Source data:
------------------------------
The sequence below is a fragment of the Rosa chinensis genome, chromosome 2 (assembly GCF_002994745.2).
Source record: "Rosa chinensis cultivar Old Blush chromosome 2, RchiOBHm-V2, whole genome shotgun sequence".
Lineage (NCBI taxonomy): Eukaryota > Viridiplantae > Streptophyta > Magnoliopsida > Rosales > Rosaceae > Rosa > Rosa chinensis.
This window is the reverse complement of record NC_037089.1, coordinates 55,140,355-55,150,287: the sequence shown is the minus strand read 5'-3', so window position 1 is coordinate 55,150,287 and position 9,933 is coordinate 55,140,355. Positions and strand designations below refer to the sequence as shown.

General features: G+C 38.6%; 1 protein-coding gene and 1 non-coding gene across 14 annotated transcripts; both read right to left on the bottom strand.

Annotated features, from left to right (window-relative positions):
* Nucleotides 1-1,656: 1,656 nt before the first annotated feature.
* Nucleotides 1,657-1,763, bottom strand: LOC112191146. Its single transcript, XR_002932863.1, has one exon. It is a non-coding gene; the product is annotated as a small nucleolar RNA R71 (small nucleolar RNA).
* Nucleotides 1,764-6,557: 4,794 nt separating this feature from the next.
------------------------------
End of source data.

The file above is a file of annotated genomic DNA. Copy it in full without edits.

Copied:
The sequence below is a fragment of the Rosa chinensis genome, chromosome 2 (assembly GCF_002994745.2).
Source record: "Rosa chinensis cultivar Old Blush chromosome 2, RchiOBHm-V2, whole genome shotgun sequence".
Lineage (NCBI taxonomy): Eukaryota > Viridiplantae > Streptophyta > Magnoliopsida > Rosales > Rosaceae > Rosa > Rosa chinensis.
This window is the reverse complement of record NC_037089.1, coordinates 55,140,355-55,150,287: the sequence shown is the minus strand read 5'-3', so window position 1 is coordinate 55,150,287 and position 9,933 is coordinate 55,140,355. Positions and strand designations below refer to the sequence as shown.

General features: G+C 38.6%; 1 protein-coding gene and 1 non-coding gene across 14 annotated transcripts; both read right to left on the bottom strand.

Annotated features, from left to right (window-relative positions):
* Nucleotides 1-1,656: 1,656 nt before the first annotated feature.
* Nucleotides 1,657-1,763, bottom strand: LOC112191146. Its single transcript, XR_002932863.1, has one exon. It is a non-coding gene; the product is annotated as a small nucleolar RNA R71 (small nucleolar RNA).
* Nucleotides 1,764-6,557: 4,794 nt separating this feature from the next.